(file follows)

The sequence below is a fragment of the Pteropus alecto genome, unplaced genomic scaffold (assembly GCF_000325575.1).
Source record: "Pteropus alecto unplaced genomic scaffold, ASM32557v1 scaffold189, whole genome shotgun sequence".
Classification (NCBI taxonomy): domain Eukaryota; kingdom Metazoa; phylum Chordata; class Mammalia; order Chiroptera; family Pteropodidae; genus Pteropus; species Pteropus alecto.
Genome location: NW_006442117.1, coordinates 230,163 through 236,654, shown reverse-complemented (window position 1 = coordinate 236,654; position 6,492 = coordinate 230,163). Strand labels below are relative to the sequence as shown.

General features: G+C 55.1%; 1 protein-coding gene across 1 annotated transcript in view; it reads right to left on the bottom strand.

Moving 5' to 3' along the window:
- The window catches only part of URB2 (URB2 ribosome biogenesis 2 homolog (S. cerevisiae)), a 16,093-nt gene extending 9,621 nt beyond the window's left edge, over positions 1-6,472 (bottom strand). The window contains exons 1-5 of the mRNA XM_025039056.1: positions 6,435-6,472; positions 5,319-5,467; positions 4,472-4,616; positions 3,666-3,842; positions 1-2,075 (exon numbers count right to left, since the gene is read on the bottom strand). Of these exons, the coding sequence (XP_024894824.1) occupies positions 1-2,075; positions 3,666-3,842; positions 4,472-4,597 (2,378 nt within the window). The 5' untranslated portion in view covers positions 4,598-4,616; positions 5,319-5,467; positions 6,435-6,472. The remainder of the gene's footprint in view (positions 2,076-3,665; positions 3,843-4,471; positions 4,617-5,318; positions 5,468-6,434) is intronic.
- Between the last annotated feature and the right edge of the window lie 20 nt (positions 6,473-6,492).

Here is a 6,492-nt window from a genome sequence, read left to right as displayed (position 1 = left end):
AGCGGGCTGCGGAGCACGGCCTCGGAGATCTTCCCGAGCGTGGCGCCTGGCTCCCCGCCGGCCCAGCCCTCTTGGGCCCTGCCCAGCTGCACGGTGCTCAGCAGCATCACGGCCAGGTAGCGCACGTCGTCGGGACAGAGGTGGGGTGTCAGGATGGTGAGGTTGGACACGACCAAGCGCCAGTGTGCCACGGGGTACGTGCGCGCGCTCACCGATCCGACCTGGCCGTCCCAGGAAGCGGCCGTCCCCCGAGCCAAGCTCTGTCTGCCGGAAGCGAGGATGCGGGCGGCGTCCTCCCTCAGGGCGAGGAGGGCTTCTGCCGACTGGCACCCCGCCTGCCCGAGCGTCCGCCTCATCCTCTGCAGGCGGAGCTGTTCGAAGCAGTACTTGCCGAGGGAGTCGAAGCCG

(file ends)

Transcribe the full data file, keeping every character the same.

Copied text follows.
The sequence below is a fragment of the Pteropus alecto genome, unplaced genomic scaffold (assembly GCF_000325575.1).
Source record: "Pteropus alecto unplaced genomic scaffold, ASM32557v1 scaffold189, whole genome shotgun sequence".
Classification (NCBI taxonomy): domain Eukaryota; kingdom Metazoa; phylum Chordata; class Mammalia; order Chiroptera; family Pteropodidae; genus Pteropus; species Pteropus alecto.
Genome location: NW_006442117.1, coordinates 230,163 through 236,654, shown reverse-complemented (window position 1 = coordinate 236,654; position 6,492 = coordinate 230,163). Strand labels below are relative to the sequence as shown.

General features: G+C 55.1%; 1 protein-coding gene across 1 annotated transcript in view; it reads right to left on the bottom strand.

Moving 5' to 3' along the window:
- The window catches only part of URB2 (URB2 ribosome biogenesis 2 homolog (S. cerevisiae)), a 16,093-nt gene extending 9,621 nt beyond the window's left edge, over positions 1-6,472 (bottom strand). The window contains exons 1-5 of the mRNA XM_025039056.1: positions 6,435-6,472; positions 5,319-5,467; positions 4,472-4,616; positions 3,666-3,842; positions 1-2,075 (exon numbers count right to left, since the gene is read on the bottom strand). Of these exons, the coding sequence (XP_024894824.1) occupies positions 1-2,075; positions 3,666-3,842; positions 4,472-4,597 (2,378 nt within the window). The 5' untranslated portion in view covers positions 4,598-4,616; positions 5,319-5,467; positions 6,435-6,472. The remainder of the gene's footprint in view (positions 2,076-3,665; positions 3,843-4,471; positions 4,617-5,318; positions 5,468-6,434) is intronic.
- Between the last annotated feature and the right edge of the window lie 20 nt (positions 6,473-6,492).

Here is a 6,492-nt window from a genome sequence, read left to right as displayed (position 1 = left end):
AGCGGGCTGCGGAGCACGGCCTCGGAGATCTTCCCGAGCGTGGCGCCTGGCTCCCCGCCGGCCCAGCCCTCTTGGGCCCTGCCCAGCTGCACGGTGCTCAGCAGCATCACGGCCAGGTAGCGCACGTCGTCGGGACAGAGGTGGGGTGTCAGGATGGTGAGGTTGGACACGACCAAGCGCCAGTGTGCCACGGGGTACGTGCGCGCGCTCACCGATCCGACCTGGCCGTCCCAGGAAGCGGCCGTCCCCCGAGCCAAGCTCTGTCTGCCGGAAGCGAGGATGCGGGCGGCGTCCTCCCTCAGGGCGAGGAGGGCTTCTGCCGACTGGCACCCCGCCTGCCCGAGCGTCCGCCTCATCCTCTGCAGGCGGAGCTGTTCGAAGCAGTACTTGCCGAGGGAGTCGAAGCCG